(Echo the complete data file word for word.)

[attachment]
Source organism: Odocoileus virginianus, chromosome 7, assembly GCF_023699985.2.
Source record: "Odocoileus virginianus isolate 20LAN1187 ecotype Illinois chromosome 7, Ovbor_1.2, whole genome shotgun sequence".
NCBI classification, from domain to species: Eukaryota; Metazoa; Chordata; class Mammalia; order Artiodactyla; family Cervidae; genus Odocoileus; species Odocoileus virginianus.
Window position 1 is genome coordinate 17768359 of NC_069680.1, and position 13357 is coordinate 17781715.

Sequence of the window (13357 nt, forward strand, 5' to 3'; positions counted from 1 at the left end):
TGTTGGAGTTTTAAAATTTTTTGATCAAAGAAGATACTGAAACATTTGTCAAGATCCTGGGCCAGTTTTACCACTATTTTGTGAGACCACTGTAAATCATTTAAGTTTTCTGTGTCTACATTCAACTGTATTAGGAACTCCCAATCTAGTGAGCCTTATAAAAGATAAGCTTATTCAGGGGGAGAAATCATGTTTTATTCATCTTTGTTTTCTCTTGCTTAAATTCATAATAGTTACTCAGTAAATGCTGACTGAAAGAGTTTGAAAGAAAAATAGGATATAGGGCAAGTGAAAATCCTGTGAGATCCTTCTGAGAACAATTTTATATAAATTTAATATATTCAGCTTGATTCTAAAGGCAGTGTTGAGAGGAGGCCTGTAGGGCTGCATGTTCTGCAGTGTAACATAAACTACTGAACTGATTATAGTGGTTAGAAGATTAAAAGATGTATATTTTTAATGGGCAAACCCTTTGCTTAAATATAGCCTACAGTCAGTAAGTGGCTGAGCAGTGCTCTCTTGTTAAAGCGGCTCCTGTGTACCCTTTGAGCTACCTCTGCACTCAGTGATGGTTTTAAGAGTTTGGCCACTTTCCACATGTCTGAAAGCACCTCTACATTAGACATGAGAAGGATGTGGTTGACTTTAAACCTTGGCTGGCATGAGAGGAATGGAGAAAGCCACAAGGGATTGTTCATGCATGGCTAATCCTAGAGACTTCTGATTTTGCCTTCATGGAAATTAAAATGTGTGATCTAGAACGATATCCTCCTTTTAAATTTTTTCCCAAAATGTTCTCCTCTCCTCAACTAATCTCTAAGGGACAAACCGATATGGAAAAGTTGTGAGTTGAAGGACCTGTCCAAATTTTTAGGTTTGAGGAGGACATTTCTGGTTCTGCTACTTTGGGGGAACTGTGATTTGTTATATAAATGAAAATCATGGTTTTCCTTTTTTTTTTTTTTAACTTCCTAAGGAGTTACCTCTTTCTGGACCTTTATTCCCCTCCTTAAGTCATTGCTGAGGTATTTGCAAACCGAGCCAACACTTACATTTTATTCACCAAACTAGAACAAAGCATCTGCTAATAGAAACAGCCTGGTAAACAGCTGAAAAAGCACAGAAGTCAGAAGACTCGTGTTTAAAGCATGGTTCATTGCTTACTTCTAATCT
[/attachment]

Source organism: Odocoileus virginianus, chromosome 7, assembly GCF_023699985.2.
Source record: "Odocoileus virginianus isolate 20LAN1187 ecotype Illinois chromosome 7, Ovbor_1.2, whole genome shotgun sequence".
NCBI classification, from domain to species: Eukaryota; Metazoa; Chordata; class Mammalia; order Artiodactyla; family Cervidae; genus Odocoileus; species Odocoileus virginianus.
Window position 1 is genome coordinate 17768359 of NC_069680.1, and position 13357 is coordinate 17781715.

Sequence of the window (13357 nt, forward strand, 5' to 3'; positions counted from 1 at the left end):
TGTTGGAGTTTTAAAATTTTTTGATCAAAGAAGATACTGAAACATTTGTCAAGATCCTGGGCCAGTTTTACCACTATTTTGTGAGACCACTGTAAATCATTTAAGTTTTCTGTGTCTACATTCAACTGTATTAGGAACTCCCAATCTAGTGAGCCTTATAAAAGATAAGCTTATTCAGGGGGAGAAATCATGTTTTATTCATCTTTGTTTTCTCTTGCTTAAATTCATAATAGTTACTCAGTAAATGCTGACTGAAAGAGTTTGAAAGAAAAATAGGATATAGGGCAAGTGAAAATCCTGTGAGATCCTTCTGAGAACAATTTTATATAAATTTAATATATTCAGCTTGATTCTAAAGGCAGTGTTGAGAGGAGGCCTGTAGGGCTGCATGTTCTGCAGTGTAACATAAACTACTGAACTGATTATAGTGGTTAGAAGATTAAAAGATGTATATTTTTAATGGGCAAACCCTTTGCTTAAATATAGCCTACAGTCAGTAAGTGGCTGAGCAGTGCTCTCTTGTTAAAGCGGCTCCTGTGTACCCTTTGAGCTACCTCTGCACTCAGTGATGGTTTTAAGAGTTTGGCCACTTTCCACATGTCTGAAAGCACCTCTACATTAGACATGAGAAGGATGTGGTTGACTTTAAACCTTGGCTGGCATGAGAGGAATGGAGAAAGCCACAAGGGATTGTTCATGCATGGCTAATCCTAGAGACTTCTGATTTTGCCTTCATGGAAATTAAAATGTGTGATCTAGAACGATATCCTCCTTTTAAATTTTTTCCCAAAATGTTCTCCTCTCCTCAACTAATCTCTAAGGGACAAACCGATATGGAAAAGTTGTGAGTTGAAGGACCTGTCCAAATTTTTAGGTTTGAGGAGGACATTTCTGGTTCTGCTACTTTGGGGGAACTGTGATTTGTTATATAAATGAAAATCATGGTTTTCCTTTTTTTTTTTTTTAACTTCCTAAGGAGTTACCTCTTTCTGGACCTTTATTCCCCTCCTTAAGTCATTGCTGAGGTATTTGCAAACCGAGCCAACACTTACATTTTATTCACCAAACTAGAACAAAGCATCTGCTAATAGAAACAGCCTGGTAAACAGCTGAAAAAGCACAGAAGTCAGAAGACTCGTGTTTAAAGCATGGTTCATTGCTTACTTCTAATCT